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JavaScript JavaScript and the DOM (Retiring) Getting a Handle on the DOM Select a Page Element By Its ID

How does the order in which you place your HTML elements matter?

When I tried selecting the button element by ID, I had it under the script tags and it didn't run. I thought that the js file could manipulate all the HTML elements, and that the script tags was recommended to be in the end only for 'best practice' purposes. Does anyone know about a specific order it should follow?

    <title>JavaScript and the DOM</title>
    <link rel="stylesheet" href="css/style.css">
    <h1 id="myHeading">JavaScript and the DOM</h1>
    <p>Making a web page interactive</p>

    <script src = "app.js"></script>
    <button id = "myButton">Change heading color</button>
const myHeading = document.getElementById('myHeading');
const myButton = document.getElementById('myButton');

myButton.addEventListener('click', () => { myHeading.style.color = 'red'; });

1 Answer

Joseph Wasden
Joseph Wasden
20,406 Points

tl;dr: The browser stopped parsing the HTML when it found your script tag, so the button didn't "exist" yet for the javascript to use. You need to tell your script tag how to handle this situation so it still does what you expect, and there are a couple ways. (see below)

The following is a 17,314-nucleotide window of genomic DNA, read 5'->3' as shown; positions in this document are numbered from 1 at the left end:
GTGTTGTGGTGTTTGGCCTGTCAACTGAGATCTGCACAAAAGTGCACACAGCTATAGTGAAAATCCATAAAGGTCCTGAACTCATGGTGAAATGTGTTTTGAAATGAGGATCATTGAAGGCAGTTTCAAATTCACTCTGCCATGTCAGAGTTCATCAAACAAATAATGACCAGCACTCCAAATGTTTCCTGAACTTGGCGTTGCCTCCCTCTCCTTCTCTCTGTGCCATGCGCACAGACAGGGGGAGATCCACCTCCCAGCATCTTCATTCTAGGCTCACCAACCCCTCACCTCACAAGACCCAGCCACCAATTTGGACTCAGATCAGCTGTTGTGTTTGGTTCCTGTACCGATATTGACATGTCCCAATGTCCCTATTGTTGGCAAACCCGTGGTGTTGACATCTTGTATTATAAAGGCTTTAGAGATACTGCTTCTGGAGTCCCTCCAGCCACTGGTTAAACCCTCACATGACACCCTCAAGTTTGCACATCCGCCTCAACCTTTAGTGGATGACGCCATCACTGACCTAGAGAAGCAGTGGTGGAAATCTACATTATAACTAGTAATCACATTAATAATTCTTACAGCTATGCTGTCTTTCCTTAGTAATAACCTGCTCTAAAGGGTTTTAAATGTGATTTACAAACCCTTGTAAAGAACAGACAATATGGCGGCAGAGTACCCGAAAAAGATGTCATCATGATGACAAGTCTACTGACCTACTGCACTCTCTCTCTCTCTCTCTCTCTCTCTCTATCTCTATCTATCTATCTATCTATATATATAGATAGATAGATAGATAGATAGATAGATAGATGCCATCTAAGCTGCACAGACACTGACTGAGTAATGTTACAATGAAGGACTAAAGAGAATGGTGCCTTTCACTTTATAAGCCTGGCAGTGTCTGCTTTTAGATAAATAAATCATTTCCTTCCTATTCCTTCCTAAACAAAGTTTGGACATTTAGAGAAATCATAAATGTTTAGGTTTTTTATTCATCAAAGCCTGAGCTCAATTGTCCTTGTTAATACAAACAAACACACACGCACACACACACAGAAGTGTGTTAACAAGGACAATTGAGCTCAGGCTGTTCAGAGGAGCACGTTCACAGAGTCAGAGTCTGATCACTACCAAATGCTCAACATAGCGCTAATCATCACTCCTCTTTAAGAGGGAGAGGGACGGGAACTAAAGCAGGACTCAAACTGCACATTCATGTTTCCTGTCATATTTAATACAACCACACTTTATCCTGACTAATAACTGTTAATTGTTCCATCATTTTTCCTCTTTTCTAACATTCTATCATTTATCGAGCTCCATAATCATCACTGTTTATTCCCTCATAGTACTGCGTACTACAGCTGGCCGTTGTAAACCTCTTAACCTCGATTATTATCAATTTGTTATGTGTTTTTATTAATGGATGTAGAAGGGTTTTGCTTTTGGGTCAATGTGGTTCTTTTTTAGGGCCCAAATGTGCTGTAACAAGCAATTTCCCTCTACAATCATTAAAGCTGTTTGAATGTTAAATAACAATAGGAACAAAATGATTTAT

This has to do with how browsers work; how they parse information and then render it to the page. Here's an excerpt from a relevant resource on MDN, under section Parsing, last paragraph of Building the DOM Tree:

...When the parser finds non-blocking resources, such as an image, the browser will request those resources and continue parsing. Parsing can continue when a CSS file is encountered, but <script> tags—particularly those without an async or defer attribute—block rendering, and pause the parsing of HTML. Though the browser's preload scanner hastens this process, excessive scripts can still be a significant bottleneck.


In your example, you can sidestep the script tag pausing the HTML parsing by adding the async attribute to the script tag. This means that the script file will load asyncronously, or in a non blocking manner, allowing the html to parse and finish building the DOM, which is completed in time for the javascript to find the css selector it needs to work.

But this feels a little bit hacky. Without more testing, I'd be concerned that this only works because our webpage example is so simple. It may be more advantageous to clearly wait for all dependent page resources to be loaded before executing your javascript. You can do that by using window.onload. That way, you can leave the script tag in the current position in HTML, and it will only execute when all the page resources are loaded. See example below.


window.onload = () => {
  const myHeading = document.getElementById('myHeading');
  const myButton = document.getElementById('myButton');

  myButton.addEventListener('click', () => { myHeading.style.color = 'red'; });

Of course, this involves some tradeoffs. I recommend giving the above links a read. Fascinating stuff.

Or, you could just move the script tag to the end of your html body tag. ¯\_(ツ)_/¯

Thank you Joseph! I see now. No matter how simplified this course tries to make learning JS, there's always some fascinating process going on under the hood. But I trust that we will be learning everything at the right pace.